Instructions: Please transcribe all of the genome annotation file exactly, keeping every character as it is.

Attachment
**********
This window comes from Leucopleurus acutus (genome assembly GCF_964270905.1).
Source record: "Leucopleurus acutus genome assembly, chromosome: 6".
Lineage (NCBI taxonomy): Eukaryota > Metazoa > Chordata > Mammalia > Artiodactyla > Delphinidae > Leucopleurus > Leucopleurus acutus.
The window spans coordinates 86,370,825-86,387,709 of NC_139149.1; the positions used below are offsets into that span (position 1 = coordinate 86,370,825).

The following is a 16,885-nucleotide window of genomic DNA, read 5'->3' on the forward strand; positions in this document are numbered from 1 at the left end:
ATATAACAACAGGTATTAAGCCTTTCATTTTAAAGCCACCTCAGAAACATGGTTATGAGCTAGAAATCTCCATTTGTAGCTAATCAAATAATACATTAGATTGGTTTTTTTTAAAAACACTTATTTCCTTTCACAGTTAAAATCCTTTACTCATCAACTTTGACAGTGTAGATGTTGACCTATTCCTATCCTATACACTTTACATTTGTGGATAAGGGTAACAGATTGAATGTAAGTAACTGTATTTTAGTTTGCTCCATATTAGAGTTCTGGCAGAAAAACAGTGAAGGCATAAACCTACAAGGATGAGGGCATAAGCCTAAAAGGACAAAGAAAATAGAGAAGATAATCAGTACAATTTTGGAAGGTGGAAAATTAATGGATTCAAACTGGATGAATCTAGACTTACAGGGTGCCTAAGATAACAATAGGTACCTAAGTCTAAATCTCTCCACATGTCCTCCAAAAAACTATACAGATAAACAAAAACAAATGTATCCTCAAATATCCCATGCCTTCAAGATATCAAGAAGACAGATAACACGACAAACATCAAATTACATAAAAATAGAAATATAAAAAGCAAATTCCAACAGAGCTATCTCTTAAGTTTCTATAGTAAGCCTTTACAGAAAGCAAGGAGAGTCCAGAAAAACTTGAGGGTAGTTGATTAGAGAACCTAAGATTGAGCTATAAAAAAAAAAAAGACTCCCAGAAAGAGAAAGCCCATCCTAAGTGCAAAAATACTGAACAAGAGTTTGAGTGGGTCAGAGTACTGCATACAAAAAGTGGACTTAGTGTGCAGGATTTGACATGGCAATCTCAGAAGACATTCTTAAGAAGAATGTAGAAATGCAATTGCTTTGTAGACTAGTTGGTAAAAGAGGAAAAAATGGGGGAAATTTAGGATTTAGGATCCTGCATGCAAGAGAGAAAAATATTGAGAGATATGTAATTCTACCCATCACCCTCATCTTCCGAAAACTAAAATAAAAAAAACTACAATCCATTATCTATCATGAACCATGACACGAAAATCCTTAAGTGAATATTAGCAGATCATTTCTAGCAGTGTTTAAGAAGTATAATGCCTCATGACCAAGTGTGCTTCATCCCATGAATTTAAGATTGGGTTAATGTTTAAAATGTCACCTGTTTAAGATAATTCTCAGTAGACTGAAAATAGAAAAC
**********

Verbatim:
This window comes from Leucopleurus acutus (genome assembly GCF_964270905.1).
Source record: "Leucopleurus acutus genome assembly, chromosome: 6".
Lineage (NCBI taxonomy): Eukaryota > Metazoa > Chordata > Mammalia > Artiodactyla > Delphinidae > Leucopleurus > Leucopleurus acutus.
The window spans coordinates 86,370,825-86,387,709 of NC_139149.1; the positions used below are offsets into that span (position 1 = coordinate 86,370,825).

The following is a 16,885-nucleotide window of genomic DNA, read 5'->3' on the forward strand; positions in this document are numbered from 1 at the left end:
ATATAACAACAGGTATTAAGCCTTTCATTTTAAAGCCACCTCAGAAACATGGTTATGAGCTAGAAATCTCCATTTGTAGCTAATCAAATAATACATTAGATTGGTTTTTTTTAAAAACACTTATTTCCTTTCACAGTTAAAATCCTTTACTCATCAACTTTGACAGTGTAGATGTTGACCTATTCCTATCCTATACACTTTACATTTGTGGATAAGGGTAACAGATTGAATGTAAGTAACTGTATTTTAGTTTGCTCCATATTAGAGTTCTGGCAGAAAAACAGTGAAGGCATAAACCTACAAGGATGAGGGCATAAGCCTAAAAGGACAAAGAAAATAGAGAAGATAATCAGTACAATTTTGGAAGGTGGAAAATTAATGGATTCAAACTGGATGAATCTAGACTTACAGGGTGCCTAAGATAACAATAGGTACCTAAGTCTAAATCTCTCCACATGTCCTCCAAAAAACTATACAGATAAACAAAAACAAATGTATCCTCAAATATCCCATGCCTTCAAGATATCAAGAAGACAGATAACACGACAAACATCAAATTACATAAAAATAGAAATATAAAAAGCAAATTCCAACAGAGCTATCTCTTAAGTTTCTATAGTAAGCCTTTACAGAAAGCAAGGAGAGTCCAGAAAAACTTGAGGGTAGTTGATTAGAGAACCTAAGATTGAGCTATAAAAAAAAAAAAGACTCCCAGAAAGAGAAAGCCCATCCTAAGTGCAAAAATACTGAACAAGAGTTTGAGTGGGTCAGAGTACTGCATACAAAAAGTGGACTTAGTGTGCAGGATTTGACATGGCAATCTCAGAAGACATTCTTAAGAAGAATGTAGAAATGCAATTGCTTTGTAGACTAGTTGGTAAAAGAGGAAAAAATGGGGGAAATTTAGGATTTAGGATCCTGCATGCAAGAGAGAAAAATATTGAGAGATATGTAATTCTACCCATCACCCTCATCTTCCGAAAACTAAAATAAAAAAAACTACAATCCATTATCTATCATGAACCATGACACGAAAATCCTTAAGTGAATATTAGCAGATCATTTCTAGCAGTGTTTAAGAAGTATAATGCCTCATGACCAAGTGTGCTTCATCCCATGAATTTAAGATTGGGTTAATGTTTAAAATGTCACCTGTTTAAGATAATTCTCAGTAGACTGAAAATAGAAAAC